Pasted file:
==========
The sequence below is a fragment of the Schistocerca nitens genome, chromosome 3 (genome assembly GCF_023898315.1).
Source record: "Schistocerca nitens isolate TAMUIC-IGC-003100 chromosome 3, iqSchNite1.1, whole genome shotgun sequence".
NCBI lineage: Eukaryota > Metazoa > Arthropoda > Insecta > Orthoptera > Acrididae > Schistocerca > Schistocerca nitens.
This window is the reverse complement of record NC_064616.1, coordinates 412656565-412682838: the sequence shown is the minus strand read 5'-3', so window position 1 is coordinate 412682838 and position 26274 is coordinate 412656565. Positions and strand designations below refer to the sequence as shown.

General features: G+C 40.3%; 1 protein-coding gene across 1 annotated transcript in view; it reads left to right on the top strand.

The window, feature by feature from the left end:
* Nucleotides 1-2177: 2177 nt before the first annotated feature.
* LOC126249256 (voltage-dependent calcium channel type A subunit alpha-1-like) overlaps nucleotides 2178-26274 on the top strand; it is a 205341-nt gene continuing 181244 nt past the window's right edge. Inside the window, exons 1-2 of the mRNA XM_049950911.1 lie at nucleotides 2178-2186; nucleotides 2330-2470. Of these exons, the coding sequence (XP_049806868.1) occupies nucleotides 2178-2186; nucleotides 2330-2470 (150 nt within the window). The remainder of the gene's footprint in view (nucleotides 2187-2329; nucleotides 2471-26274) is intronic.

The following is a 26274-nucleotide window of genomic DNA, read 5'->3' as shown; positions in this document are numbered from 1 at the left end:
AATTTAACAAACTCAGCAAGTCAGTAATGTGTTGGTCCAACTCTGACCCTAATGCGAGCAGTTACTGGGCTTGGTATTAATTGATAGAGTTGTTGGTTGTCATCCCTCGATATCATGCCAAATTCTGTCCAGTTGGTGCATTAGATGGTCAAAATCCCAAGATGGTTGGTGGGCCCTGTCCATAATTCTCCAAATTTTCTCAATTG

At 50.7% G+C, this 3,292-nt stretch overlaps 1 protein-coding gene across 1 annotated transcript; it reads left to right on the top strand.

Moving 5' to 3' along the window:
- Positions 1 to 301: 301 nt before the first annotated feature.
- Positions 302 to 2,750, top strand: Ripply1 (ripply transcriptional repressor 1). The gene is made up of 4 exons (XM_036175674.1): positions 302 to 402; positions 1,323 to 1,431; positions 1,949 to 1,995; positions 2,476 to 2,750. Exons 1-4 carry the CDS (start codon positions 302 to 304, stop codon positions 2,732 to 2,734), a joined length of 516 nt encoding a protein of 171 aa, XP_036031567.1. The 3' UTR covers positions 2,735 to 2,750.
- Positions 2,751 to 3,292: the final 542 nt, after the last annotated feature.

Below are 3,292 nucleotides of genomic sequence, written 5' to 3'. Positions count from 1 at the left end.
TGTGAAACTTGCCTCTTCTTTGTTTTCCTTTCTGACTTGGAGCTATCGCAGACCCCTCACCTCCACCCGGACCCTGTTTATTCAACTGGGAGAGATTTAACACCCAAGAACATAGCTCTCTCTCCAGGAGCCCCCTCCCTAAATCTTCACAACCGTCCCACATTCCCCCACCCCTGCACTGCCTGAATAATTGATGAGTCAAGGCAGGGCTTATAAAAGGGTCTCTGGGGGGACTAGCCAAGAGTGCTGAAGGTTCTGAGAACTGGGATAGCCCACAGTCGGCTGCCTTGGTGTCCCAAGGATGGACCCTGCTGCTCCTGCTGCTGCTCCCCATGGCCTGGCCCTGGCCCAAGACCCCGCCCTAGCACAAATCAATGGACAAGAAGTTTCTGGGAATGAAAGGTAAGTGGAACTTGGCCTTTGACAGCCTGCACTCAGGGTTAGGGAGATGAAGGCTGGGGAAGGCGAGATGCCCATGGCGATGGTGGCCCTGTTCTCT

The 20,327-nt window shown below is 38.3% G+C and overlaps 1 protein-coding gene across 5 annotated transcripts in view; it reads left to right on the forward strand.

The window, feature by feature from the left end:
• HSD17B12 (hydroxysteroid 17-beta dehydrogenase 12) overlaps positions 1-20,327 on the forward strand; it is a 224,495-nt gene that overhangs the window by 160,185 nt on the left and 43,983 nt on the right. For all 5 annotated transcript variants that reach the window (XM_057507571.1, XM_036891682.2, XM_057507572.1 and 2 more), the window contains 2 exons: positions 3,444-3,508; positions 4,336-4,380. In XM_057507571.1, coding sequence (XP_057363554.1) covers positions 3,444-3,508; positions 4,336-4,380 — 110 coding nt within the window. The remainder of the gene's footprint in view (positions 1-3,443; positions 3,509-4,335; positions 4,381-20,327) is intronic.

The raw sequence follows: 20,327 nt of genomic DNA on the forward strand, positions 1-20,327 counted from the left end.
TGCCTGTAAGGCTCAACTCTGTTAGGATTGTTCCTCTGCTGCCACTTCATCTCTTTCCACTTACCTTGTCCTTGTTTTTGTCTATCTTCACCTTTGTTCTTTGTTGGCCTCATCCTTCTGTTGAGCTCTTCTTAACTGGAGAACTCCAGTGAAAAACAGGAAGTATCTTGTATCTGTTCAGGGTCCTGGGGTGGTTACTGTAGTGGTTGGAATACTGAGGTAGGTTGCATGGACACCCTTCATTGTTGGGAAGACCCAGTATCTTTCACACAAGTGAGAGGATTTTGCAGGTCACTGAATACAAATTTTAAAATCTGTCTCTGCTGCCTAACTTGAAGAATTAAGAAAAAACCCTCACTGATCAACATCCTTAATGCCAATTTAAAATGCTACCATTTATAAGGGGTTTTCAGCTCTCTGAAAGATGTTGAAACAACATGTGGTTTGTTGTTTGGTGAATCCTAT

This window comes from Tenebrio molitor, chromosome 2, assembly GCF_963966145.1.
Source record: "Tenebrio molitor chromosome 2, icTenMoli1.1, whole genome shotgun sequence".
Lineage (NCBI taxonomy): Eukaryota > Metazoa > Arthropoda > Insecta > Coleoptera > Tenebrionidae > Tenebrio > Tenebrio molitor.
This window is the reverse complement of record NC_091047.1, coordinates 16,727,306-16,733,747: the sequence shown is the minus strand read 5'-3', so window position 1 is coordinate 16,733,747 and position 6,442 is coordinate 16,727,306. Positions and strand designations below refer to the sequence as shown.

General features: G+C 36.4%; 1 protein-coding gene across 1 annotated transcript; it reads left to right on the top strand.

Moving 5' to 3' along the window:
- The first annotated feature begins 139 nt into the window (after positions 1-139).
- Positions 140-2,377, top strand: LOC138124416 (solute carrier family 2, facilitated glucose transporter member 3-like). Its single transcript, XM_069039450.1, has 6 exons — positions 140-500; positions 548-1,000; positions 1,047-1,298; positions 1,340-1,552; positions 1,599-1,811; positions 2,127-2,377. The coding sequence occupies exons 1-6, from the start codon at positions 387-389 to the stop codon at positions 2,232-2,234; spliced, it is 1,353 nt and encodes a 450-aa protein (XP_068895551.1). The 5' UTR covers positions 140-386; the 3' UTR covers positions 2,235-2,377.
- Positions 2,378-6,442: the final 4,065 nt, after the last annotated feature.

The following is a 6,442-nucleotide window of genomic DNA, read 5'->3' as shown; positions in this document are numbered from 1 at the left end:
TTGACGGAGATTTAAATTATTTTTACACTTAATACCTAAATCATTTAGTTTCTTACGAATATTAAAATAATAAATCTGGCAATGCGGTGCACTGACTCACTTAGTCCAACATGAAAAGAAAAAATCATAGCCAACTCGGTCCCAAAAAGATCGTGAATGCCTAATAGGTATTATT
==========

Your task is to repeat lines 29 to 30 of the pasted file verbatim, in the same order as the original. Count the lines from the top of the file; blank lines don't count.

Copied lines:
- The first annotated feature begins 139 nt into the window (after positions 1-139).
- Positions 140-2,377, top strand: LOC138124416 (solute carrier family 2, facilitated glucose transporter member 3-like). Its single transcript, XM_069039450.1, has 6 exons — positions 140-500; positions 548-1,000; positions 1,047-1,298; positions 1,340-1,552; positions 1,599-1,811; positions 2,127-2,377. The coding sequence occupies exons 1-6, from the start codon at positions 387-389 to the stop codon at positions 2,232-2,234; spliced, it is 1,353 nt and encodes a 450-aa protein (XP_068895551.1). The 5' UTR covers positions 140-386; the 3' UTR covers positions 2,235-2,377.